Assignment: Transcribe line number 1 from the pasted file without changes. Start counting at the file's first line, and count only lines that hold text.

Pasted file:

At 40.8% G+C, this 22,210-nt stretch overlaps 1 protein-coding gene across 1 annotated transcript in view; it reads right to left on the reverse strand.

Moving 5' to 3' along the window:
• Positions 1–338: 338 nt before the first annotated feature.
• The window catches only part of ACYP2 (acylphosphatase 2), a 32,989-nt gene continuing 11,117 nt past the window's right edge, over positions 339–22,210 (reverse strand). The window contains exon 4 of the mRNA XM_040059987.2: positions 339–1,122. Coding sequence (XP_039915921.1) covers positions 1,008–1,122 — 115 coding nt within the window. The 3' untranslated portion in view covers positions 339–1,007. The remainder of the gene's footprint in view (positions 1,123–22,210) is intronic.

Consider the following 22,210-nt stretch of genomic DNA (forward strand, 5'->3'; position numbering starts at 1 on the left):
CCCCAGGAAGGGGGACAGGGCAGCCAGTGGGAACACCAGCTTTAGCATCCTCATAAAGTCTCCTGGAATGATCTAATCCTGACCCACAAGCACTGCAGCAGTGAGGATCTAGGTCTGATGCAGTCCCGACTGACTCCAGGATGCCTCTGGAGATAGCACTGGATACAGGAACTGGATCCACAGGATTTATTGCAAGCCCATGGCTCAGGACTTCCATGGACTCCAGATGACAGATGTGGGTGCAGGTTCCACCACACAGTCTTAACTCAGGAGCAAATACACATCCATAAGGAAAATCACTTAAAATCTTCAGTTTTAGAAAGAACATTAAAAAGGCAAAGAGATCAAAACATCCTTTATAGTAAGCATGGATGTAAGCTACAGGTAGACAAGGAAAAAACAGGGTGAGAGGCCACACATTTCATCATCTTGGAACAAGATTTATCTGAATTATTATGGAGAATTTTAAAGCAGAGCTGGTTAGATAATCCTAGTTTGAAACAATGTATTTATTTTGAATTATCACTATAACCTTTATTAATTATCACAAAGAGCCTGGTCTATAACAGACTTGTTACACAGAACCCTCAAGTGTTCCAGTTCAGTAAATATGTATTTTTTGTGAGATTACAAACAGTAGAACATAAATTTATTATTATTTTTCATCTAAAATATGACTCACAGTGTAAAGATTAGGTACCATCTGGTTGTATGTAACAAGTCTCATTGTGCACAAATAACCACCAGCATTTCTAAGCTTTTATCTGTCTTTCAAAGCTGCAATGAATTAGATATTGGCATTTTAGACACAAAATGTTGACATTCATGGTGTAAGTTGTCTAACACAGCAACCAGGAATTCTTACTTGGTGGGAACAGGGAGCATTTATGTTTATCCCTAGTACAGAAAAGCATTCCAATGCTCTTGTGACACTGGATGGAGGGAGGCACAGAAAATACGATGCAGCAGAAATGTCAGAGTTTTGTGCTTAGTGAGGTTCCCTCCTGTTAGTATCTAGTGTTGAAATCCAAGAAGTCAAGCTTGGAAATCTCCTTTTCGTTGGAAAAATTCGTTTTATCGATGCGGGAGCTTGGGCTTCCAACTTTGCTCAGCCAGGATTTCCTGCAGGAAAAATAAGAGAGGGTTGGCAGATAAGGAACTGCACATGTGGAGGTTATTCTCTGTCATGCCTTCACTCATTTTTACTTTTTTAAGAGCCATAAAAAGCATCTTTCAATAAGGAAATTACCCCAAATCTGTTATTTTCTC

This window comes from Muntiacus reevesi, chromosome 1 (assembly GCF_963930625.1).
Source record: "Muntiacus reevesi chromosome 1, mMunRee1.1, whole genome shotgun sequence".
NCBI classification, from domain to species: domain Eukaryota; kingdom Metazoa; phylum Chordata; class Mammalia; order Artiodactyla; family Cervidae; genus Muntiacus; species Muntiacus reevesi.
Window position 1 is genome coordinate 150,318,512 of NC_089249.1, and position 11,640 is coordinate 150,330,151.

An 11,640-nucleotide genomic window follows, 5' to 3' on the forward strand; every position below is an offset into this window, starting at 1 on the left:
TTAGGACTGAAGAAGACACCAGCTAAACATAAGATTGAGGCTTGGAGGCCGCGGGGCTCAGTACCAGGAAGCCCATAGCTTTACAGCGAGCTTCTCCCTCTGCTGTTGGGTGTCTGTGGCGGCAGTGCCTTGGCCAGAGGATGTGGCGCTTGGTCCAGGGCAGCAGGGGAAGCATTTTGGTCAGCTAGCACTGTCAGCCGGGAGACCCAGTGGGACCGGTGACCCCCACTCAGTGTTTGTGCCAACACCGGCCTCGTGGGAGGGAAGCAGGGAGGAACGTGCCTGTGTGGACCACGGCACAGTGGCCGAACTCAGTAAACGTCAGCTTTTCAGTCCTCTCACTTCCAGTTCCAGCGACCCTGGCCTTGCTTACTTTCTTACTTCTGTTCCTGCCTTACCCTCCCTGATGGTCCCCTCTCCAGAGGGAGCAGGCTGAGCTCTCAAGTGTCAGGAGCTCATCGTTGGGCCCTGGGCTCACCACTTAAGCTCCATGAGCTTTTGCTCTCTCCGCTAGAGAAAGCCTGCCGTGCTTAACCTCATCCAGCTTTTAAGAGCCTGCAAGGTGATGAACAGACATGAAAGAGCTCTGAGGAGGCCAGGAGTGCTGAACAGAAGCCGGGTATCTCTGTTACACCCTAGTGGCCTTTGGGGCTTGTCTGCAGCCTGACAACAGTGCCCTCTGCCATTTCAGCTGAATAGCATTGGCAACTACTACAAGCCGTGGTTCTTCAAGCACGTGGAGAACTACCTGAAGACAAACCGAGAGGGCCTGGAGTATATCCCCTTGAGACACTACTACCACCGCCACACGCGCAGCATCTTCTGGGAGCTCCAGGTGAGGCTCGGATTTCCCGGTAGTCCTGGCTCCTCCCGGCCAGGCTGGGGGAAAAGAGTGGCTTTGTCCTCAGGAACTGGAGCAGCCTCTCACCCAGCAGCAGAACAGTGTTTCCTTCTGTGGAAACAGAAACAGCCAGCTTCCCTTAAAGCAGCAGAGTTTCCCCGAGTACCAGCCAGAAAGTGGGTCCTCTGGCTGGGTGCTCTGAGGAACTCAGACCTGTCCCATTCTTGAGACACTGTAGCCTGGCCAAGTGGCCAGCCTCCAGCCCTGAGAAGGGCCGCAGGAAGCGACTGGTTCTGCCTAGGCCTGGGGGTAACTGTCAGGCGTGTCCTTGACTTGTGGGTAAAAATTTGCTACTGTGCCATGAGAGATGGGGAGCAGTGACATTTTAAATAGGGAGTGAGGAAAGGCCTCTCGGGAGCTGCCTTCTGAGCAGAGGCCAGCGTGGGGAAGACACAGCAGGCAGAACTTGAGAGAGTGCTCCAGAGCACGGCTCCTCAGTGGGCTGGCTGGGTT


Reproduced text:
At 40.8% G+C, this 22,210-nt stretch overlaps 1 protein-coding gene across 1 annotated transcript in view; it reads right to left on the reverse strand.